The system, which is also used in Australia, Ireland and in the race for the best Oscar picture, proved to be prominent in Maine’s second congressional district in 2018. After garnering more votes as a second or third choice, Jared Golden, a Democrat, Unelected Representative Bruce Poliquin, a Republican who had been the first choice of more voters. (Independent Senator Angus King who is Caucasian with Democrats easily crossed the bar with over 54% of the vote that year.)

“It’s not as simple as you might think – there is no clear political flow from candidates from small parties to candidates from the majority,” said Daniel M. Shea, professor of government at Colby College. and senior researcher on college polls. of the Senate race. In the college’s final poll, which called the race a “statistical overheating,” a brash businessman Max Linn won 1.7% of the vote while Ms Savage, a teacher linked to the Maine Green Independent Party, got 4.7%, behind Ms Gideon at 46.6% and Ms Collins at 43.4%. The poll had a 3.3% margin of error.

Mr Linn, an often belligerent presence in the debate who cut off surgical masks in the middle of an exchange to illustrate opposition to a mask warrant, said in an interview that he is not working to influence his supporters who ranked second on their ballot. But Ms Savage, who supports several progressive causes like Medicare for all and a Green New Deal, has built her campaign in part around explaining choice voting – and urging her supporters to “vote blue # 2” and direct their secondary votes to Mrs. Gideon.

“Our platform and our issues are what most young voters resonate with, but they say, ‘I don’t believe in electoral politics; I don’t think it changes anything; I’m not very inclined to vote, ”Ms. Savage said on Saturday. She was sitting at a table at the Portland Farmers’ Market that offered condoms branded “Medicare for all”, rainbow “Lisa for Maine” pins and several explanations of the voting system. “So now our pitch to them is, ‘But we have a choice vote. It amplifies the power of your vote, ”she said.

Ms Savage stressed that she was not seeking to undermine Ms Gideon in her attempt to overthrow Ms Collins, but rather to help attract otherwise reluctant, young and rookie voters who were bewildered by the bitter and suspicious campaign that Ms Gideon did was not liberal enough. Many experts say Ms Savage’s supporters could tip the scales and give Ms Gideon a victory.

“We want to send a signal to Democrats that we are part of the ‘Susan Collins’ retirement team with them,” Ms. Savage said. Her campaign, she added, approached Ms Gideon’s team with suggesting that women campaign for the other second, but have not received a response. (During an appearance at Bates College on Friday, Ms Gideon told reporters she would encourage her constituents to consider ranking Ms Savage second.)

But in search of a clear path to victory, Ms Collins and Ms Gideon plunged into a wave of last-minute campaigns, distributing bumps and platitudes in a bid to galvanize their supporters and persuade the remaining undecided voters. of State. The Colby College poll found that 3.6% of the 879 probable voters polled had not made a decision.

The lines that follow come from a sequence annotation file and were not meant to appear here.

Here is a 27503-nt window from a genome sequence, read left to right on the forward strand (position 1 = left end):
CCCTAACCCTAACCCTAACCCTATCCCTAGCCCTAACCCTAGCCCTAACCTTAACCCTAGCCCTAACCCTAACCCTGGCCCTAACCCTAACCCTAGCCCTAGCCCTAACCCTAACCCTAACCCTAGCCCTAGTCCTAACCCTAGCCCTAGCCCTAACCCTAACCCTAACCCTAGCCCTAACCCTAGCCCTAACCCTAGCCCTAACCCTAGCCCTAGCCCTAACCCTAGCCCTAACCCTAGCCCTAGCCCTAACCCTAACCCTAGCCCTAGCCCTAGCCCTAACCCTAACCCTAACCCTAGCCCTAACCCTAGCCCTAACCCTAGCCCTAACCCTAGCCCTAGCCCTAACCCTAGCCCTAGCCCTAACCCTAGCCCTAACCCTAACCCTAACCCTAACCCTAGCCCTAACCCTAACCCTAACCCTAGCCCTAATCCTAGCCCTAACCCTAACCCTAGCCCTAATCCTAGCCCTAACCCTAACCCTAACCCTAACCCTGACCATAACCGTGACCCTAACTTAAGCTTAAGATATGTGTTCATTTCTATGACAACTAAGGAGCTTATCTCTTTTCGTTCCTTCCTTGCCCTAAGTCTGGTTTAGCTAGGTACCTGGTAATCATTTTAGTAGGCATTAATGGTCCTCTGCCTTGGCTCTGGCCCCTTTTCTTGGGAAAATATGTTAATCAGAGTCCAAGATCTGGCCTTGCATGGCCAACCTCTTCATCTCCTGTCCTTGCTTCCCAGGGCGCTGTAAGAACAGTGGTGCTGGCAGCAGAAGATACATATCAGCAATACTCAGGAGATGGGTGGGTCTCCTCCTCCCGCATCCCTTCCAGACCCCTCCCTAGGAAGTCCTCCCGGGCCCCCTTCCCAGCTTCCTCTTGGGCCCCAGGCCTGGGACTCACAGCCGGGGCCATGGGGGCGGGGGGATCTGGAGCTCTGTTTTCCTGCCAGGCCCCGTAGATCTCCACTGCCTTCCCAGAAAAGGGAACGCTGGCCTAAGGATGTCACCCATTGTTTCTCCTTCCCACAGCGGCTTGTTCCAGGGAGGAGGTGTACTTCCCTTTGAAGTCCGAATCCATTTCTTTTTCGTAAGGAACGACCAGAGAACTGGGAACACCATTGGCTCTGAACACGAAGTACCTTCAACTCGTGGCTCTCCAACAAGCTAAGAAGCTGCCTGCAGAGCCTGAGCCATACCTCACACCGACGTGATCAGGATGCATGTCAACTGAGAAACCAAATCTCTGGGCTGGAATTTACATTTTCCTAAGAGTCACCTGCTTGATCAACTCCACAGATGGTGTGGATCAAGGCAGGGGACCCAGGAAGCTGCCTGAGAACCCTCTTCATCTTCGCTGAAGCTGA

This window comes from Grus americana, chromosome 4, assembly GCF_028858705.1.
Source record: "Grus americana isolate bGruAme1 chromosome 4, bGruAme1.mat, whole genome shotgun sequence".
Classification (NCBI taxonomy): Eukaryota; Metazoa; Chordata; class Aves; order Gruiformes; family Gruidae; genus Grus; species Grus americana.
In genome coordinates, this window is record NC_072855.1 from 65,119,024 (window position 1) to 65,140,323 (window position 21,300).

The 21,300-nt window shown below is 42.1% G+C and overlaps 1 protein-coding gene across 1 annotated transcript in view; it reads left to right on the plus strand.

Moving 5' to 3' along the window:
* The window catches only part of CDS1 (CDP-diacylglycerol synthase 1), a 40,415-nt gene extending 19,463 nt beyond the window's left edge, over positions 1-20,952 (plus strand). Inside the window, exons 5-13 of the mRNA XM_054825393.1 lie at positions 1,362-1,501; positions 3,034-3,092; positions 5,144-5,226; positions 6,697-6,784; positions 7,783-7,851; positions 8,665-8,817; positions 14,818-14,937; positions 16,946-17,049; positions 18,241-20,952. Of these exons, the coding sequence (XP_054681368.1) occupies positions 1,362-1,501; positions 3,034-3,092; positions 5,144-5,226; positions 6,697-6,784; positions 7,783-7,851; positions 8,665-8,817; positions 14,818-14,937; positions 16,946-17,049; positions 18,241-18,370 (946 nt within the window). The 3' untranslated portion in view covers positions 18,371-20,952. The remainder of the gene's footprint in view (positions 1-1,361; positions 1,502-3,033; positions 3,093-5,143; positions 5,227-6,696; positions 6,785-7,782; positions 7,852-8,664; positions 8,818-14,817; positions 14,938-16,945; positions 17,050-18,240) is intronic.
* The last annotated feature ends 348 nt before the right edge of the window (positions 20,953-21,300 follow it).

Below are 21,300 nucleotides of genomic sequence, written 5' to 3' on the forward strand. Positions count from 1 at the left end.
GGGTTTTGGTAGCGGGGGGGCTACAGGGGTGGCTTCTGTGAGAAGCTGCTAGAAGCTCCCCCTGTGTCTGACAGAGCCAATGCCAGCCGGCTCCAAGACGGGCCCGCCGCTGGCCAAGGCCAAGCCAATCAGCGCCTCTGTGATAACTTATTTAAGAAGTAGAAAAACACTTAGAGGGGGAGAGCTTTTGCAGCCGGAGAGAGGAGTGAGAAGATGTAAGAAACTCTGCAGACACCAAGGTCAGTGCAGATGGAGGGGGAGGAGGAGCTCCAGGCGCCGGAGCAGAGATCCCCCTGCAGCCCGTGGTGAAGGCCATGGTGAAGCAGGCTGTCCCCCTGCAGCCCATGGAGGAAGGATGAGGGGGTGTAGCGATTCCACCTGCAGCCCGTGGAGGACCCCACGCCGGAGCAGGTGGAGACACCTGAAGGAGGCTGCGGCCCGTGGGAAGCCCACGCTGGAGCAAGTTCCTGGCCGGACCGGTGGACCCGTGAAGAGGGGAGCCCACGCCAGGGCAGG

“There are a lot of people who have made up their minds, some of whom may have made up their minds 10 months ago, and some of whom have been to this place in the past two months,” Ms. Gideon said during a stopover at a logging site in Oxford County, as machines felled trees behind her. “I think there are people who still don’t know what to do. They think about the balance between the presidential election and the Senate, and they have a hard time figuring out exactly who is going to do what or who did what.

During a four-day tour of the state, Ms. Gideon frequently summoned the specter of Mr. Trump and Kentucky Senator Mitch McConnell, the Majority Leader, to present the race in national terms and to argue that it was vital for Democrats to control the White House and Congress set the agenda in Washington.

For her part, Ms Collins spent the final days of the campaign highlighting the financial support she had given to small businesses across the state by championing the Paycheck Protection Program, a popular federal lending program which her campaign said channeled more than $ 2.3 billion to nearly 30,000. companies.

Ultimately, his final presentation for a fifth term depends on voters who still appreciate the power of a Maine vote in first place on the powerful Appropriations Committee, which allocates federal spending; the few remaining split-ticket voters in the state like Bill Green, a retired reporter and longtime Maine TV member.

Mr Green, a registered Democrat who voted for former Vice President Joseph R. Biden Jr., the Democratic presidential candidate, endorsed Ms Collins in a series of campaign announcements.

“She went to work every day, and whoever elected president, Susan Collins worked with him,” he said. “It’s her job to go out there and do the best job she can for Maine, to hold his nose and work with the guy.”